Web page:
Mr. Fortune (New York Review Books Classics)
Sylvia Townsend Warner
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After a decade in one South Seas mission, a London bank-clerk-turned-minister sets his heart on serving a remote volcanic island. Fanua contains neither cannibals nor Christians, but its citizens, his superior warns, are like children—immoral children. Still, Mr. Timothy Fortune lights out for Fanua. Yet after three years, he has made only one convert, and his devotion to the boy may prove more sensual than sacred. Mr. Fortune’s Maggot, Sylvia Townsend Warner’s follow-up to Lolly Willowes, is lyrical, droll, and deeply affecting, and her missionary captivated his creator as much as he did her readers.
Long after the work’s publication, Warner began the novella The Salutation. Now adrift and starving on the Brazilian pampas, Mr. Fortune is rescued by an elderly widow, who delights in having an Englishman about the house. Her heir, however, may beg to differ.
Brilliant and subversive, Mr. Fortune’s Maggot and its sequel are now available in one volume. They show Sylvia Townsend Warner at the height of her powers.
N.E., so encumbered and subfusc; and the horrible disappointment of St. Fabien. There had passed the worst days of his life; for he had expected something of them, he had gone there with an intention of happiness and doing good. But though he had tried his best he had not been able to love the converts, they were degenerate, sickly, and servile; and in his discouragement he had thought to himself: “It’s a good thing I know about book-keeping, for I shall never be fit to do anything better.” And
to train his voice to Christian behaviour. In this he was more successful; Lueli’s voice was of a nondescript newly broken timbre. He couldn’t always control it, and Mr. Fortune had to smoke his pipe very hard in order not to laugh at the conjunction of Lueli’s expression, so determined in well-doing, and the vagaries of his voice wandering from the straight path and ricochetting from note to note. He also taught him to whistle, or tried to, for he was rather shocked at the idea of a boy not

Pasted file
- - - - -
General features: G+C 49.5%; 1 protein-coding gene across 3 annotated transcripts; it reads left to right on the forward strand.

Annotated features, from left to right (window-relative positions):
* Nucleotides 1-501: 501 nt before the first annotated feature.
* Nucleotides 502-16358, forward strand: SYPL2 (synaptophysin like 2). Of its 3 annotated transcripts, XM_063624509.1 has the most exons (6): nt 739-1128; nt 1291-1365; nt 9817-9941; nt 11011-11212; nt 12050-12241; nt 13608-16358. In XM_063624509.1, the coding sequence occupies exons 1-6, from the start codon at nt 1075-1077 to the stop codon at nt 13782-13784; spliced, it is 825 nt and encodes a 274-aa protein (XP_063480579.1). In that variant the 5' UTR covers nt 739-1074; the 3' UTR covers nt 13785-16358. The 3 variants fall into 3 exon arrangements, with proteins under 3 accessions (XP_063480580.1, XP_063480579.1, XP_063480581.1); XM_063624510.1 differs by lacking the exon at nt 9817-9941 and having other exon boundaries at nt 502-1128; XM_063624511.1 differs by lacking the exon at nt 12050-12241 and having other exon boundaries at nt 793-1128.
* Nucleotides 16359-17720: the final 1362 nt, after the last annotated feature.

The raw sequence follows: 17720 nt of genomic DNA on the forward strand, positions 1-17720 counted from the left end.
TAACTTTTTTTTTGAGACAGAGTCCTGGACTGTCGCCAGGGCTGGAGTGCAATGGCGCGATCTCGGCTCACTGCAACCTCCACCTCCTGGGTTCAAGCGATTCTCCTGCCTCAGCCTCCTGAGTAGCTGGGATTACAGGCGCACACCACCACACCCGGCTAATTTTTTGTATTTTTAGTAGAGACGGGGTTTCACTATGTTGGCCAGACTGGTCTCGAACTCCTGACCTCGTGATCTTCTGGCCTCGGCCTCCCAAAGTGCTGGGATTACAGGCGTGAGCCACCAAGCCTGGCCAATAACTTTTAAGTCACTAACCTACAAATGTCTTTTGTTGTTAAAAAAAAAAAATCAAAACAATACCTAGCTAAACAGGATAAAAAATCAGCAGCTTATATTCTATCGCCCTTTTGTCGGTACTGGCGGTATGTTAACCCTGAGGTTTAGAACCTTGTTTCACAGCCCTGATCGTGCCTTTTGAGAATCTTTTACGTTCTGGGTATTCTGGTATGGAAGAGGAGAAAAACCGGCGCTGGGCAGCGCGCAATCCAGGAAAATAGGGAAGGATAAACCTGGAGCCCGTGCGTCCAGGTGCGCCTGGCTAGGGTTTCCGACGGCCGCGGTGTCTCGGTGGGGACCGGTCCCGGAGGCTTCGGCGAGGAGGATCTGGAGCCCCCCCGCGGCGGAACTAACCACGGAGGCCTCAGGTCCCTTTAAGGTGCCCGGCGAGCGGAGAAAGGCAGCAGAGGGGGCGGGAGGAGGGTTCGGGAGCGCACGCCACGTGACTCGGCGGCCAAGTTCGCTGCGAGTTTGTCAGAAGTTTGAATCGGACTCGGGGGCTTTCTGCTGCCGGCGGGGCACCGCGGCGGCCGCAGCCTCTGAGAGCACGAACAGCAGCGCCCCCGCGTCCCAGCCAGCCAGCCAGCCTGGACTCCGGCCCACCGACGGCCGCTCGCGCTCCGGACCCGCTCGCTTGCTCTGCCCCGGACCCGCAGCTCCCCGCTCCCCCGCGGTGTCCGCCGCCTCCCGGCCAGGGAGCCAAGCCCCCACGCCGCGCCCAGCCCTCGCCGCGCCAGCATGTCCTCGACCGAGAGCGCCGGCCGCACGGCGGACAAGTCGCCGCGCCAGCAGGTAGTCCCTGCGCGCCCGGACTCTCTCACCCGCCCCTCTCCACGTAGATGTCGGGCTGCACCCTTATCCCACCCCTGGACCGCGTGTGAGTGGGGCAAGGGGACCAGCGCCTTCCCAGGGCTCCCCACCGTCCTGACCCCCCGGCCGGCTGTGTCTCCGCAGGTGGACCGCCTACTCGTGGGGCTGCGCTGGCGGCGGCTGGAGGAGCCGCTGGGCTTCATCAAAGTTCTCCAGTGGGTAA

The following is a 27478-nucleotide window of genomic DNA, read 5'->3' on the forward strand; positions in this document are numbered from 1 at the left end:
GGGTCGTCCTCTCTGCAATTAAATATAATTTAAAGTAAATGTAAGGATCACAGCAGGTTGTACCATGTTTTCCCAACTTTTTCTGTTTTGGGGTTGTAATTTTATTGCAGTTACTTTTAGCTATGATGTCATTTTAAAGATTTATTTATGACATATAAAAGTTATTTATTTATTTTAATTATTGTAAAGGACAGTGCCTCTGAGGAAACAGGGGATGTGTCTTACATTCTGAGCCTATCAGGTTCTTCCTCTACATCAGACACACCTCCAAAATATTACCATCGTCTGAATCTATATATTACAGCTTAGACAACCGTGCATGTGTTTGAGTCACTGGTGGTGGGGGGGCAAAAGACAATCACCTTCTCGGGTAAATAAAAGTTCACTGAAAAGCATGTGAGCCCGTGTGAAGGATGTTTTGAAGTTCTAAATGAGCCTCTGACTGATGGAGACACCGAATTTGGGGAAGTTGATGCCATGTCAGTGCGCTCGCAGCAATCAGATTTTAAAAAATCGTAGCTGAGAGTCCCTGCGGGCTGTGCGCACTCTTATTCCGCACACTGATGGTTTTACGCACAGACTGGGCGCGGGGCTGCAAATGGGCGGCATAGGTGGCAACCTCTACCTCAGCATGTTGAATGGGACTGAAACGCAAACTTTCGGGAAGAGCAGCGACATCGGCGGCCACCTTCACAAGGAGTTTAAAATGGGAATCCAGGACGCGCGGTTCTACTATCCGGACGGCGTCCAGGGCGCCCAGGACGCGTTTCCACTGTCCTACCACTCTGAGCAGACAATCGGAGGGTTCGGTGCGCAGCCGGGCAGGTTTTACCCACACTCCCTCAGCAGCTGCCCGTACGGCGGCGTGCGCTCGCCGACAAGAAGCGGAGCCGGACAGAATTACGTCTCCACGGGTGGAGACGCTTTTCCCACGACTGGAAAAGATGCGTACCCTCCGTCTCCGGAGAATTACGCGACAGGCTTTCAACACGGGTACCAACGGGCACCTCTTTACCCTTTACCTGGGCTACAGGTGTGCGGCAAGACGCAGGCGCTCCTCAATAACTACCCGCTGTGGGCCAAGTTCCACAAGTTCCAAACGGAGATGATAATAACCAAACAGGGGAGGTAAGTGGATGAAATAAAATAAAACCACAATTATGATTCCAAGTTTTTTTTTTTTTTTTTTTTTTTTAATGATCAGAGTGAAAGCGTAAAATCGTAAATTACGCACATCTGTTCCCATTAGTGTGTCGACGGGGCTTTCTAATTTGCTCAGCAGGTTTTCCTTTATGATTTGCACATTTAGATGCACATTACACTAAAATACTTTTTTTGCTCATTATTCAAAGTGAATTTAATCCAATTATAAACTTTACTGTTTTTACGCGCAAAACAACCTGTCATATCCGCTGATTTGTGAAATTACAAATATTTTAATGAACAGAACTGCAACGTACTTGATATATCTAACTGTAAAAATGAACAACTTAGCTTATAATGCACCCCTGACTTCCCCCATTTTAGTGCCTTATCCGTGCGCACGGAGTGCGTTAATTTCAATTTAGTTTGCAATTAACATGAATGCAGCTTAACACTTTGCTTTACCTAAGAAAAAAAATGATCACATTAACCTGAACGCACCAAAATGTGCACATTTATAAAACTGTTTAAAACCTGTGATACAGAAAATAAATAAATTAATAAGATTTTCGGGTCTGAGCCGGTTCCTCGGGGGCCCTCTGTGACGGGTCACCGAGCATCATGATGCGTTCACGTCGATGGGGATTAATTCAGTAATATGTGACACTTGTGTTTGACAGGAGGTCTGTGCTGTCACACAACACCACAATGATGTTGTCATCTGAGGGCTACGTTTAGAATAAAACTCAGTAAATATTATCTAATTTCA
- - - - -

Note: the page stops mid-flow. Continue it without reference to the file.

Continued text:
thread was there from the beginning or woven in later, Garnett was the first of many readers to respond strongly to it: “David took the proofs to read and shut himself up with them,” Warner wrote in her letter to William Maxwell. “When he came out, having read the book, he began to tell me that he thought it was good. His face swelled and reddened and we both realized that he was in tears.” Garnett corroborated this account of his reaction in a review for the Daily News: “...suddenly, our eyes
the Archdeacon, for like a child arriving late at a party he felt perfectly bewildered and would have remained in the same spot, smiling and staring. But like the child at a party he found himself taken charge of and shepherded in the right direction until, in the house of the chief islander, he was seated on a low stool with his hat taken off, a garland round his neck, and food in his hands, smiling and staring still. Before dark the luggage was also landed. The evening was spent in
waves. In his mind’s eye he saw, dimly distinct on the night, the pattern of broken lace incessantly jolted backward from her sides, the trailing and forsaken wake. It was his impatience that ravaged the face of ocean with these fleeting shows, that startled from every sleek mound of water this response of astonished foam. Silenced under the blackness of night was the colour he had noticed so often and never seen till now, when his memory gave it to him: the blue, so intense, so candid as to be